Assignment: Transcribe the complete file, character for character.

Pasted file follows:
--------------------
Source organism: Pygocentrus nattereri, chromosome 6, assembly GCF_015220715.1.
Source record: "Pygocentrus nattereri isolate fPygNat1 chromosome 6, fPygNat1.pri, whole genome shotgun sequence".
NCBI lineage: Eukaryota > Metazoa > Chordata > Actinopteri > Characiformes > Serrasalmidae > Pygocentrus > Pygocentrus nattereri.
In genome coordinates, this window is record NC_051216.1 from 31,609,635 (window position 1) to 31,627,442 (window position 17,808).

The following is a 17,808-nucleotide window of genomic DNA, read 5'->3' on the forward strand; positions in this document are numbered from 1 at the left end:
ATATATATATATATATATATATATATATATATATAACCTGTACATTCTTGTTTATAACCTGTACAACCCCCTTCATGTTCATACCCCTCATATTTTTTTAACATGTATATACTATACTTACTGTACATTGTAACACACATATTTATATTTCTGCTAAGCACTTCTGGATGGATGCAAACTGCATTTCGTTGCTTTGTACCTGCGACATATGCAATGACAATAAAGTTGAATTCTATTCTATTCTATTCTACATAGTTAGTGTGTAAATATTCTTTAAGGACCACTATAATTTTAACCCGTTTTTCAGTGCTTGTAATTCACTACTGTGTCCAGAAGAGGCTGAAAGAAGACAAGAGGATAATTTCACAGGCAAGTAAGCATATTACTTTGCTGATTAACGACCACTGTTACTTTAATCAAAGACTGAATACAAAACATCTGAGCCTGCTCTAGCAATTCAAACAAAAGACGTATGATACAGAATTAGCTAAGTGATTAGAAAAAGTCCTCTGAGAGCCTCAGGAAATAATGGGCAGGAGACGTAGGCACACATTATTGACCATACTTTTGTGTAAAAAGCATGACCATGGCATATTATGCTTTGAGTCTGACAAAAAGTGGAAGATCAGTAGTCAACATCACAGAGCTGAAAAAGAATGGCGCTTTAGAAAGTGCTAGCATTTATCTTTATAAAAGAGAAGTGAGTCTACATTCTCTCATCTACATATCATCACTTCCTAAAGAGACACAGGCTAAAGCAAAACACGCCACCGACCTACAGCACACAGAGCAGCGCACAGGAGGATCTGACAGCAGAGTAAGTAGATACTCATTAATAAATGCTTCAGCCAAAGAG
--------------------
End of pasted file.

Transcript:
Source organism: Pygocentrus nattereri, chromosome 6, assembly GCF_015220715.1.
Source record: "Pygocentrus nattereri isolate fPygNat1 chromosome 6, fPygNat1.pri, whole genome shotgun sequence".
NCBI lineage: Eukaryota > Metazoa > Chordata > Actinopteri > Characiformes > Serrasalmidae > Pygocentrus > Pygocentrus nattereri.
In genome coordinates, this window is record NC_051216.1 from 31,609,635 (window position 1) to 31,627,442 (window position 17,808).

The following is a 17,808-nucleotide window of genomic DNA, read 5'->3' on the forward strand; positions in this document are numbered from 1 at the left end:
ATATATATATATATATATATATATATATATATATAACCTGTACATTCTTGTTTATAACCTGTACAACCCCCTTCATGTTCATACCCCTCATATTTTTTTAACATGTATATACTATACTTACTGTACATTGTAACACACATATTTATATTTCTGCTAAGCACTTCTGGATGGATGCAAACTGCATTTCGTTGCTTTGTACCTGCGACATATGCAATGACAATAAAGTTGAATTCTATTCTATTCTATTCTACATAGTTAGTGTGTAAATATTCTTTAAGGACCACTATAATTTTAACCCGTTTTTCAGTGCTTGTAATTCACTACTGTGTCCAGAAGAGGCTGAAAGAAGACAAGAGGATAATTTCACAGGCAAGTAAGCATATTACTTTGCTGATTAACGACCACTGTTACTTTAATCAAAGACTGAATACAAAACATCTGAGCCTGCTCTAGCAATTCAAACAAAAGACGTATGATACAGAATTAGCTAAGTGATTAGAAAAAGTCCTCTGAGAGCCTCAGGAAATAATGGGCAGGAGACGTAGGCACACATTATTGACCATACTTTTGTGTAAAAAGCATGACCATGGCATATTATGCTTTGAGTCTGACAAAAAGTGGAAGATCAGTAGTCAACATCACAGAGCTGAAAAAGAATGGCGCTTTAGAAAGTGCTAGCATTTATCTTTATAAAAGAGAAGTGAGTCTACATTCTCTCATCTACATATCATCACTTCCTAAAGAGACACAGGCTAAAGCAAAACACGCCACCGACCTACAGCACACAGAGCAGCGCACAGGAGGATCTGACAGCAGAGTAAGTAGATACTCATTAATAAATGCTTCAGCCAAAGAG